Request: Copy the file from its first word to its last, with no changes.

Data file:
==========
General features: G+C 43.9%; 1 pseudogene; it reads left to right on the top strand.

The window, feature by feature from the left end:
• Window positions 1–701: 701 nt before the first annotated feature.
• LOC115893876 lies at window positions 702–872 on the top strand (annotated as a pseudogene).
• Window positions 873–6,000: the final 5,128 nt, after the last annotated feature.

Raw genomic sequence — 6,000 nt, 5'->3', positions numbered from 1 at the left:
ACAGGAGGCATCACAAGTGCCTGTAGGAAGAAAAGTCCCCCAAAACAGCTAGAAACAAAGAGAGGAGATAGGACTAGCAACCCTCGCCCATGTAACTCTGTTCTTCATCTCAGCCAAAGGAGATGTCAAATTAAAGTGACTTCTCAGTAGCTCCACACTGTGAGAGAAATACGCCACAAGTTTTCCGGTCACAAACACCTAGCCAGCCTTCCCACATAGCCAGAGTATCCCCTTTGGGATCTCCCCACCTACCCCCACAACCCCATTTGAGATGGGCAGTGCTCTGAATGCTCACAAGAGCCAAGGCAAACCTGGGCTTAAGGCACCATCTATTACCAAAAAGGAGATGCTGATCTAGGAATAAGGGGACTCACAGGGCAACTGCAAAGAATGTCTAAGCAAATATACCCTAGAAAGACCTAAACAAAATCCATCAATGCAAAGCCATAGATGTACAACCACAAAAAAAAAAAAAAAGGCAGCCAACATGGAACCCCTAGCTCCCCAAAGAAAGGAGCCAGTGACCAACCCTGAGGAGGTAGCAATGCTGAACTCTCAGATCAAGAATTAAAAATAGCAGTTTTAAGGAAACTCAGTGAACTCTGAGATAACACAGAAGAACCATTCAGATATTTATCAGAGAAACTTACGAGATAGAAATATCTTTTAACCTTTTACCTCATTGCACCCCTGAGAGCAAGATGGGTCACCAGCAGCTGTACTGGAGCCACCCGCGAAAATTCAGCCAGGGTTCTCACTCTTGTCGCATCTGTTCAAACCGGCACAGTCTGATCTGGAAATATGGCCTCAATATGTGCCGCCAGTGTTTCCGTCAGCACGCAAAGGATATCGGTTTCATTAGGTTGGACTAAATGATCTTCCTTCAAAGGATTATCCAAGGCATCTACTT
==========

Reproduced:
General features: G+C 43.9%; 1 pseudogene; it reads left to right on the top strand.

The window, feature by feature from the left end:
• Window positions 1–701: 701 nt before the first annotated feature.
• LOC115893876 lies at window positions 702–872 on the top strand (annotated as a pseudogene).
• Window positions 873–6,000: the final 5,128 nt, after the last annotated feature.

Raw genomic sequence — 6,000 nt, 5'->3', positions numbered from 1 at the left:
ACAGGAGGCATCACAAGTGCCTGTAGGAAGAAAAGTCCCCCAAAACAGCTAGAAACAAAGAGAGGAGATAGGACTAGCAACCCTCGCCCATGTAACTCTGTTCTTCATCTCAGCCAAAGGAGATGTCAAATTAAAGTGACTTCTCAGTAGCTCCACACTGTGAGAGAAATACGCCACAAGTTTTCCGGTCACAAACACCTAGCCAGCCTTCCCACATAGCCAGAGTATCCCCTTTGGGATCTCCCCACCTACCCCCACAACCCCATTTGAGATGGGCAGTGCTCTGAATGCTCACAAGAGCCAAGGCAAACCTGGGCTTAAGGCACCATCTATTACCAAAAAGGAGATGCTGATCTAGGAATAAGGGGACTCACAGGGCAACTGCAAAGAATGTCTAAGCAAATATACCCTAGAAAGACCTAAACAAAATCCATCAATGCAAAGCCATAGATGTACAACCACAAAAAAAAAAAAAAAGGCAGCCAACATGGAACCCCTAGCTCCCCAAAGAAAGGAGCCAGTGACCAACCCTGAGGAGGTAGCAATGCTGAACTCTCAGATCAAGAATTAAAAATAGCAGTTTTAAGGAAACTCAGTGAACTCTGAGATAACACAGAAGAACCATTCAGATATTTATCAGAGAAACTTACGAGATAGAAATATCTTTTAACCTTTTACCTCATTGCACCCCTGAGAGCAAGATGGGTCACCAGCAGCTGTACTGGAGCCACCCGCGAAAATTCAGCCAGGGTTCTCACTCTTGTCGCATCTGTTCAAACCGGCACAGTCTGATCTGGAAATATGGCCTCAATATGTGCCGCCAGTGTTTCCGTCAGCACGCAAAGGATATCGGTTTCATTAGGTTGGACTAAATGATCTTCCTTCAAAGGATTATCCAAGGCATCTACTT